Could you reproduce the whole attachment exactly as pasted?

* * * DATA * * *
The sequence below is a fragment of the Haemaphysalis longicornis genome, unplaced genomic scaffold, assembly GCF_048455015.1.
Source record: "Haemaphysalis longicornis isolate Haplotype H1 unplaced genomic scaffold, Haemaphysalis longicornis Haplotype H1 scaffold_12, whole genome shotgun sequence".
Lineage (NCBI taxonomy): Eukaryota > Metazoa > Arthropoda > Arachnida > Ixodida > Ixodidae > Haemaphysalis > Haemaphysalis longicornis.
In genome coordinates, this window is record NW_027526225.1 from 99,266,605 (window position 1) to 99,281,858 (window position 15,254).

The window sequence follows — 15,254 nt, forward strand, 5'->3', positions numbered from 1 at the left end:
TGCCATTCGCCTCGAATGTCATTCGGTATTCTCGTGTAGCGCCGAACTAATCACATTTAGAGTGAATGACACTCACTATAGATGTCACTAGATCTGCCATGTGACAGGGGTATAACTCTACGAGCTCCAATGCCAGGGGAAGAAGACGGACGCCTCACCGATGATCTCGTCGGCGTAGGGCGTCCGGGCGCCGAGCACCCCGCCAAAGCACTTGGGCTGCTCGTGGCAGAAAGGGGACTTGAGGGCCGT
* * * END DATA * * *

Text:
The sequence below is a fragment of the Haemaphysalis longicornis genome, unplaced genomic scaffold, assembly GCF_048455015.1.
Source record: "Haemaphysalis longicornis isolate Haplotype H1 unplaced genomic scaffold, Haemaphysalis longicornis Haplotype H1 scaffold_12, whole genome shotgun sequence".
Lineage (NCBI taxonomy): Eukaryota > Metazoa > Arthropoda > Arachnida > Ixodida > Ixodidae > Haemaphysalis > Haemaphysalis longicornis.
In genome coordinates, this window is record NW_027526225.1 from 99,266,605 (window position 1) to 99,281,858 (window position 15,254).

The window sequence follows — 15,254 nt, forward strand, 5'->3', positions numbered from 1 at the left end:
TGCCATTCGCCTCGAATGTCATTCGGTATTCTCGTGTAGCGCCGAACTAATCACATTTAGAGTGAATGACACTCACTATAGATGTCACTAGATCTGCCATGTGACAGGGGTATAACTCTACGAGCTCCAATGCCAGGGGAAGAAGACGGACGCCTCACCGATGATCTCGTCGGCGTAGGGCGTCCGGGCGCCGAGCACCCCGCCAAAGCACTTGGGCTGCTCGTGGCAGAAAGGGGACTTGAGGGCCGT